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Re: Cost vs. Benefit
fergie1965   7/5/2014 12:07:12 PM
Very interesting original post and comments section.

* In my opinion, IBM's value is in its ability to control and optimize the hardware AND software elements. The ROI on the POWER architecture should be judged on the systems and software sales this underlying architecture delivers. I think the decision IBM took to not take on x86 in the general server market was the right path. Therefore (and you could argue I am a hardware guy and am thereofre biased!) a shift to software only is a dangerous path. I view those solutions as less "sticky" - opens IBM up to more competition

* I don't believe it is mandatory to own a fab to build compelling high end server products...However, if you don't have your own fab, you certainly need to be a large and influential enough company to get your custom process tweaks implemented that make your particular solution shine

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Cost vs. Benefit
HankWalker   7/4/2014 1:49:00 PM
Qualcomm, Oracle, Apple, Digital Equipment and others have all shown that competitive processors can be built in foundries. The real issue is the cost of IBM retaining its own fabs/process vs. the cost of foundry services. As zSeries and pSeries sales have fallen, and the game business was lost, the cost of IBM maintaining its own fabs has become untenable, and transition to future technology nodes unaffordable.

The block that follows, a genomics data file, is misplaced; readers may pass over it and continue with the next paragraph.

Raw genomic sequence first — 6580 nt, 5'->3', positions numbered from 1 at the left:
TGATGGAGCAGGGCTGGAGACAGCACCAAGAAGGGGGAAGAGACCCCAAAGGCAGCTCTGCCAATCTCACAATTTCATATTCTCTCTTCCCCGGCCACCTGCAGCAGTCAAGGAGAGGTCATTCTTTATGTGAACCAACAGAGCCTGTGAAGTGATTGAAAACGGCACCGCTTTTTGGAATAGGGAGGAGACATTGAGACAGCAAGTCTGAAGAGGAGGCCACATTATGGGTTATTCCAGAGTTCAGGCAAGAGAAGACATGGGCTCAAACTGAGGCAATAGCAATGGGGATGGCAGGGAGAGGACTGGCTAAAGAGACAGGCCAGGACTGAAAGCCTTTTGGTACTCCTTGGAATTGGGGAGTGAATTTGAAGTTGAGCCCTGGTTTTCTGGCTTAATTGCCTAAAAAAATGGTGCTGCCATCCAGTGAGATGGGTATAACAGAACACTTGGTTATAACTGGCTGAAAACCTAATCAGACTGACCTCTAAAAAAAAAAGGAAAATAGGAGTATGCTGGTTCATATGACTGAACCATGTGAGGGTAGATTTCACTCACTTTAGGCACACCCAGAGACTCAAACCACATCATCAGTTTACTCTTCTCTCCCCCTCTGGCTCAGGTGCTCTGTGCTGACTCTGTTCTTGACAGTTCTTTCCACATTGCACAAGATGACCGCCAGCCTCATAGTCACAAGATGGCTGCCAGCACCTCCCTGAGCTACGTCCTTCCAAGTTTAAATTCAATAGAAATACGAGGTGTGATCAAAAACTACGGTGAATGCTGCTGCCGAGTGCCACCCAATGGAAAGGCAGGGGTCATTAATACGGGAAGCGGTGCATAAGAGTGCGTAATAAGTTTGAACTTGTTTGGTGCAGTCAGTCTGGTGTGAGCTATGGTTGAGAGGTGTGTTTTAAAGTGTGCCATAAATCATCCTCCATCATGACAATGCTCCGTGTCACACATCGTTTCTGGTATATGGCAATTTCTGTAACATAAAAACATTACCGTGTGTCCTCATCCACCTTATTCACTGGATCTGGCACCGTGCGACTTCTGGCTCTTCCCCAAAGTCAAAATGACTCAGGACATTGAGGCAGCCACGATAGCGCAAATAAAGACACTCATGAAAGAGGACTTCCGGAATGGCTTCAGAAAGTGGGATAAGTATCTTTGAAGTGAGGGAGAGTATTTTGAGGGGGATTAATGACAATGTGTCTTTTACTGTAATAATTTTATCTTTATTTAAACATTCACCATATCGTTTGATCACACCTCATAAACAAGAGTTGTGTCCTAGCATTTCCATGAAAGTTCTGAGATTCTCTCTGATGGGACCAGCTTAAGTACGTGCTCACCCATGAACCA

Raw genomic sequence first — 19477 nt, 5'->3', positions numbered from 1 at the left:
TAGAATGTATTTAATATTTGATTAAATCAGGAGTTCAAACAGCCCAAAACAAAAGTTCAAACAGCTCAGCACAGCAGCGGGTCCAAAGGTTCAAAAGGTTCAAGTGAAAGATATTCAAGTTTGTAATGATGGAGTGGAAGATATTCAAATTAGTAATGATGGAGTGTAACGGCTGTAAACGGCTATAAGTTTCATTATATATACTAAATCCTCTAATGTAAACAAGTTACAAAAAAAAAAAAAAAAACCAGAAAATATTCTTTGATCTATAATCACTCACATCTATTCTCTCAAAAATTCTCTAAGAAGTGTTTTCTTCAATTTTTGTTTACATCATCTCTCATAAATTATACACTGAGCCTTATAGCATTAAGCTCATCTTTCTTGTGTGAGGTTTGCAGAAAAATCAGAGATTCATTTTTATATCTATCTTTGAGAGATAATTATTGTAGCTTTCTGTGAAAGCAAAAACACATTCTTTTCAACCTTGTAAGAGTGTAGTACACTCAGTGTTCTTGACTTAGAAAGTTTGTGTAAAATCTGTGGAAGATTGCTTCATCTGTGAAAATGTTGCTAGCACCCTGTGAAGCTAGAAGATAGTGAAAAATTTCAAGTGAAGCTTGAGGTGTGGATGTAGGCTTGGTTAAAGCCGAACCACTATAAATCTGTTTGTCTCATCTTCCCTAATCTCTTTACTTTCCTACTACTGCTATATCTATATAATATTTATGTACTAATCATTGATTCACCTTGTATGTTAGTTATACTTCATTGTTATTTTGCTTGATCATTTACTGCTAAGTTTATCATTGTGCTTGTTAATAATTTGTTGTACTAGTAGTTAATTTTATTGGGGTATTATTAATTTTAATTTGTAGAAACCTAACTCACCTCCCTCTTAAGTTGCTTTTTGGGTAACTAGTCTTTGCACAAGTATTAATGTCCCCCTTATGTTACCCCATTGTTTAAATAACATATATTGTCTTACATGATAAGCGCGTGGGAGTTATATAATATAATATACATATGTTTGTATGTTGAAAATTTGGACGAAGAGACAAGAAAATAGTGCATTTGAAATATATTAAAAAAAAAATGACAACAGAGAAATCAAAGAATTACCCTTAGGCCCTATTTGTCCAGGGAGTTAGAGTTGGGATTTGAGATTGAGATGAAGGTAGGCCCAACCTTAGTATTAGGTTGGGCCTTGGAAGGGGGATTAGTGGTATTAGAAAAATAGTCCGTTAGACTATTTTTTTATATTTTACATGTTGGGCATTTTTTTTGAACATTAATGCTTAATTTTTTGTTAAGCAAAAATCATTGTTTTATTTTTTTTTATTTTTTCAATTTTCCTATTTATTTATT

This article is written as if the design space is very limited. Since IBM is in the system business, there are many design options to achieve overall system cost, reliability and performance. For example, rather than foundry-supplied eDRAM, it might be more cost effective to use RAM on a silicon interposer or RAM attached to the processor chip with TSVs.


Paul A. Clayton
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Correction: EMS ESRAM not Mosys 1T SRAM
Paul A. Clayton   7/4/2014 10:58:31 AM
"I seem to recall it was used by HP for a PA-RISC processor's off-chip cache."

This was the PA-8800 and it used Enhanced Memory Systems Enhanced SRAM (also DRAM with an SRAM abstraction) not Mosys' 1T SRAM, but the basic technology is the same.

Paul A. Clayton
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Paul A. Clayton   7/4/2014 10:35:10 AM
Embedded DRAM (I prefer eDRAM as an abbreviation since EDRAM was previously used for Enhanced DRAM) has significant density advantages, but involves significant addition manufacturing cost. This is somewhat like incorporating flash memory into a computation-oriented chip—it adds cost and may have delayed availability or delay the roll out of a new process—, but incorporating flash can more easily reduce system cost for small systems by removing the need for external persistent storage.

If an eDRAM-capable process is available sufficiently later at sufficiently higher cost, it can be attractive to use a smaller ordinary process and use SRAM since the smaller process will shrink and increase performance/energy-efficiency of the logic and make SRAM density more comparable to eDRAM in the older process.